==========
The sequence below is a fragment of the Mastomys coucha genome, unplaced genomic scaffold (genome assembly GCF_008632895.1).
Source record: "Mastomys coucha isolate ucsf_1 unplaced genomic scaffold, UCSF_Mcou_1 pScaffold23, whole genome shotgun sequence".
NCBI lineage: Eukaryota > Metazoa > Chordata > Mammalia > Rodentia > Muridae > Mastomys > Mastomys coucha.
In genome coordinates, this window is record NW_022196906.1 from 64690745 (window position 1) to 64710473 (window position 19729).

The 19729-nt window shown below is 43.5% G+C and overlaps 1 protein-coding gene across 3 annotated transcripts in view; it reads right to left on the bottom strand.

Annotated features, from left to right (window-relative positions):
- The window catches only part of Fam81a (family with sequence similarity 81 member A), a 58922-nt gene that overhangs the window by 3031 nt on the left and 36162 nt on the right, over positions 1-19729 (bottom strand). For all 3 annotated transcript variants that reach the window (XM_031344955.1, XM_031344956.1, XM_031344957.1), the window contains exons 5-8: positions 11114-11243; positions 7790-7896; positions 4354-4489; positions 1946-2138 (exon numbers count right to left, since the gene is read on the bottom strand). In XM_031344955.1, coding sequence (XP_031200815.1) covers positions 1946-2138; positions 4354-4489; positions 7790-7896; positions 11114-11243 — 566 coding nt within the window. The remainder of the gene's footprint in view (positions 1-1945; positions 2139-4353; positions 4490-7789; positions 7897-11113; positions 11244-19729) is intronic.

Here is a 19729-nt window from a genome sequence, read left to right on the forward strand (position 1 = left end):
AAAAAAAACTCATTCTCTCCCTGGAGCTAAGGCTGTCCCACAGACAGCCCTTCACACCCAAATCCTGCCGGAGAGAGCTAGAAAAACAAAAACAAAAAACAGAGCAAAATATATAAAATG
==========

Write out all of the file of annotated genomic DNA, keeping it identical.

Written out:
The sequence below is a fragment of the Mastomys coucha genome, unplaced genomic scaffold (genome assembly GCF_008632895.1).
Source record: "Mastomys coucha isolate ucsf_1 unplaced genomic scaffold, UCSF_Mcou_1 pScaffold23, whole genome shotgun sequence".
NCBI lineage: Eukaryota > Metazoa > Chordata > Mammalia > Rodentia > Muridae > Mastomys > Mastomys coucha.
In genome coordinates, this window is record NW_022196906.1 from 64690745 (window position 1) to 64710473 (window position 19729).

The 19729-nt window shown below is 43.5% G+C and overlaps 1 protein-coding gene across 3 annotated transcripts in view; it reads right to left on the bottom strand.

Annotated features, from left to right (window-relative positions):
- The window catches only part of Fam81a (family with sequence similarity 81 member A), a 58922-nt gene that overhangs the window by 3031 nt on the left and 36162 nt on the right, over positions 1-19729 (bottom strand). For all 3 annotated transcript variants that reach the window (XM_031344955.1, XM_031344956.1, XM_031344957.1), the window contains exons 5-8: positions 11114-11243; positions 7790-7896; positions 4354-4489; positions 1946-2138 (exon numbers count right to left, since the gene is read on the bottom strand). In XM_031344955.1, coding sequence (XP_031200815.1) covers positions 1946-2138; positions 4354-4489; positions 7790-7896; positions 11114-11243 — 566 coding nt within the window. The remainder of the gene's footprint in view (positions 1-1945; positions 2139-4353; positions 4490-7789; positions 7897-11113; positions 11244-19729) is intronic.

Here is a 19729-nt window from a genome sequence, read left to right on the forward strand (position 1 = left end):
AAAAAAAACTCATTCTCTCCCTGGAGCTAAGGCTGTCCCACAGACAGCCCTTCACACCCAAATCCTGCCGGAGAGAGCTAGAAAAACAAAAACAAAAAACAGAGCAAAATATATAAAATG